# Does the normal force do work?

1. Mar 21, 2014

### endaman95

1. The problem statement, all variables and given/known data
Consider the mass m1 on a simple incline plane. It passes from point A downwards with the velocity v0 and stops at point B (still on the plane).

What is the work done by the normal force on mass m during the complete motion?
2. Relevant equations

3. The attempt at a solution
In my book it says zero but I dont think it is because the mass moves diagonally down which shows movement in x and y axis. Since the normal force acting on the mass isnt perpendicular to the y axis movement. It should do work in the opposite direction. What do you think?

2. Mar 21, 2014

### Staff: Mentor

Work it out. What are the vertical and horizontal components of the normal force and the displacement? Figure out the work done by each component and add together to get the total.

Your book is correct. Note that the normal force is perpendicular to the displacement down the incline. But you'll get the same answer when you break it into vertical and horizontal components.

3. Mar 21, 2014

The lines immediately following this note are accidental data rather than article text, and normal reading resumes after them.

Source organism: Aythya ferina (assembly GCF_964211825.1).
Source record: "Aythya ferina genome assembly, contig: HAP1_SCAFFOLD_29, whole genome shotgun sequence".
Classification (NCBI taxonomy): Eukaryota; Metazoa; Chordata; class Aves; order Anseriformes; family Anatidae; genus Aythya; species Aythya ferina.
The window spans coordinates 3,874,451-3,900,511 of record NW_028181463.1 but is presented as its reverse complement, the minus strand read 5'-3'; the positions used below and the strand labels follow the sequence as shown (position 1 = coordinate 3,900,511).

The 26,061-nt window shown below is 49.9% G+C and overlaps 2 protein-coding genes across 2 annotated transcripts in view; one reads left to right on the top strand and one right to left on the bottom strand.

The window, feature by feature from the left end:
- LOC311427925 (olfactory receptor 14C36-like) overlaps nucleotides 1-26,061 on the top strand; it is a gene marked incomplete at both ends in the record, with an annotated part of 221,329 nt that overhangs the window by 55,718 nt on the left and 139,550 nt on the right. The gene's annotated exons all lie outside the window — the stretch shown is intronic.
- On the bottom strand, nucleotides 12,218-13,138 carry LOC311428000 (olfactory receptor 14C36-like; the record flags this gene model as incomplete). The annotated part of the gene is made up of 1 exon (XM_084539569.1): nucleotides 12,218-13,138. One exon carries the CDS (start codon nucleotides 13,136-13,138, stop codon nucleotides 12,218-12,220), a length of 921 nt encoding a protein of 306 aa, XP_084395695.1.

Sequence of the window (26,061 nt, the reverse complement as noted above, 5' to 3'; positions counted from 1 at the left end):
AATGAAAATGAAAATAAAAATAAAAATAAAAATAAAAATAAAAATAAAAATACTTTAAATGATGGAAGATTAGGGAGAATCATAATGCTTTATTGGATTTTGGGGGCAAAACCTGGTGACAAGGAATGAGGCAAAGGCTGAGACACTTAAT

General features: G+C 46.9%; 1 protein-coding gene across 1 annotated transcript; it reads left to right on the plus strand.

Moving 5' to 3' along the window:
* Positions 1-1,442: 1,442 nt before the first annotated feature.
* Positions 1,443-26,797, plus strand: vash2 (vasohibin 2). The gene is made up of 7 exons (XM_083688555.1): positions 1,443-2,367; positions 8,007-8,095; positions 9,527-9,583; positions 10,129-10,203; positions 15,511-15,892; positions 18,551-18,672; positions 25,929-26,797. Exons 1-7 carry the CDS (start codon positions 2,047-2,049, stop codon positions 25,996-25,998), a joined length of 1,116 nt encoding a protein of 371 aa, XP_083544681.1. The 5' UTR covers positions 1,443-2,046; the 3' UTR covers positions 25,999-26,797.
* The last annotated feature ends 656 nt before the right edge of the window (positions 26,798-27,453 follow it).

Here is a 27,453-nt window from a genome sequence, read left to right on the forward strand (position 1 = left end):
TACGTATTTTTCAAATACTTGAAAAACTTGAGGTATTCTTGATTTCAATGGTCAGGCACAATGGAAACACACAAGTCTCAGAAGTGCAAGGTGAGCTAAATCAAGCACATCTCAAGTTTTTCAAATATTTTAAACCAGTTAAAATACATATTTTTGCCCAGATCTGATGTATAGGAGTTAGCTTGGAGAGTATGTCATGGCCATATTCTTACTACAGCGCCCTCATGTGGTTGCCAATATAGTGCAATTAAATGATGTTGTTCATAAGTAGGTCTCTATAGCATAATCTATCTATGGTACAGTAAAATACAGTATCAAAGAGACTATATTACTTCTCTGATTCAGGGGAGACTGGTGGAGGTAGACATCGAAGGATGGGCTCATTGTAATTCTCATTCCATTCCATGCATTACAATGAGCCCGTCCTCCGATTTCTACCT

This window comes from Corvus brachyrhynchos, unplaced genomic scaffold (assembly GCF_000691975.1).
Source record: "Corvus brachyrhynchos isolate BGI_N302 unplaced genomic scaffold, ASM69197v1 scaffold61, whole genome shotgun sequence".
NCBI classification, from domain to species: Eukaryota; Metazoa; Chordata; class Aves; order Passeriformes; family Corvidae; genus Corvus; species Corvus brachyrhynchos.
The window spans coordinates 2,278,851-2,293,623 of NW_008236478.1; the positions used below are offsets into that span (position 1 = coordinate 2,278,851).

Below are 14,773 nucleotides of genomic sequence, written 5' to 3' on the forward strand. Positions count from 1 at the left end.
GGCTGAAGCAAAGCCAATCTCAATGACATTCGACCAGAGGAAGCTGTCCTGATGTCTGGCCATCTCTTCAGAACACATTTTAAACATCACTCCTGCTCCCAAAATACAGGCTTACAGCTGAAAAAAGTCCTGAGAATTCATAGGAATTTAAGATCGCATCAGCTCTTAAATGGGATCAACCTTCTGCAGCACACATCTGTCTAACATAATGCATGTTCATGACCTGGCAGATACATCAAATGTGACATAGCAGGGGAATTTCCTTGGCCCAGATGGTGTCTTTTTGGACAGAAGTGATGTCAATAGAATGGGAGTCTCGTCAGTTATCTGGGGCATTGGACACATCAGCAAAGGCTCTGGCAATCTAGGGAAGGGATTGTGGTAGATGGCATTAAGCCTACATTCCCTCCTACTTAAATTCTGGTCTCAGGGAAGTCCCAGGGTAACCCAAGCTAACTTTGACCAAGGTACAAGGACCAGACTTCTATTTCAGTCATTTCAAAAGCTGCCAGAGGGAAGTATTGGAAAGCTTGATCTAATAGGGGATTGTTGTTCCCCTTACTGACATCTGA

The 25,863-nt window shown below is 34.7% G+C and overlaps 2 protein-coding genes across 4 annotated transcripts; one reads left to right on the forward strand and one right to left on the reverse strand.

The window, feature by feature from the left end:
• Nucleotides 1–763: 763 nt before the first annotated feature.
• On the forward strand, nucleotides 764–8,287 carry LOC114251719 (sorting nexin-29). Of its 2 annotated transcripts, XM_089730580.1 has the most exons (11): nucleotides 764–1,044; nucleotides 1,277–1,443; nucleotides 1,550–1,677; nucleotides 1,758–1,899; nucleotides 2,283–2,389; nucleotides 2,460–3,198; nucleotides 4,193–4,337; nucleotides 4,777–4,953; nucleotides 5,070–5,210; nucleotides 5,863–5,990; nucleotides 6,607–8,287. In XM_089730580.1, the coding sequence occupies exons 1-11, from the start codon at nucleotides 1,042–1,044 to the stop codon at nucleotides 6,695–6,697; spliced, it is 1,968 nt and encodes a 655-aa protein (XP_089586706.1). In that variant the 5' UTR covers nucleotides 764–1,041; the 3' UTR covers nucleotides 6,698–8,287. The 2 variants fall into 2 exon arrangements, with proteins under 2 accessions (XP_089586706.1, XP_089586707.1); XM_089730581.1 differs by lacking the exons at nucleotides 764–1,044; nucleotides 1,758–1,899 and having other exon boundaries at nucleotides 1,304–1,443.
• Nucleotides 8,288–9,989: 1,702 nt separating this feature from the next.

### HallsofIvy

You seem to be under the impression that there is a "work in the y-direction" and "work in the x-direction". There isn't. Work is a scalar quantity, not a vector.

4. Mar 21, 2014

### endaman95

Thank you. My misconception was thinking of it as a vectoral quantity. Now I get it.

5. Mar 21, 2014

### Staff: Mentor

You can certainly choose to look at the components of a force separately and consider the work done by each to get the total. (Of course you must add them up!)

6. Mar 21, 2014

### paisiello2

While it may not be a vector there can still be a direction associated with work in the same way that kinetic energy is also a scalar quantity but the velocity still has a direction associated with it. Direction in this sense then doesn't necessarily mean a vector but rather that it is a function of the x and y variables.

Last edited: Mar 21, 2014
7. Mar 21, 2014

### haruspex

To put some algebra around that notion, let the (normal) force vector be expressed as $\vec F = F_x\vec i + F_y \vec j$ and the displacement vector by $\vec r = r_x\vec i + r_y \vec j$. Then the work done is $\int \vec F.d\vec r = \int F_x.dx + \int F_y.dy$.
In the present problem, $\int F_x.dx$ and $\int F_y.dy$ are equal and opposite, so cancel.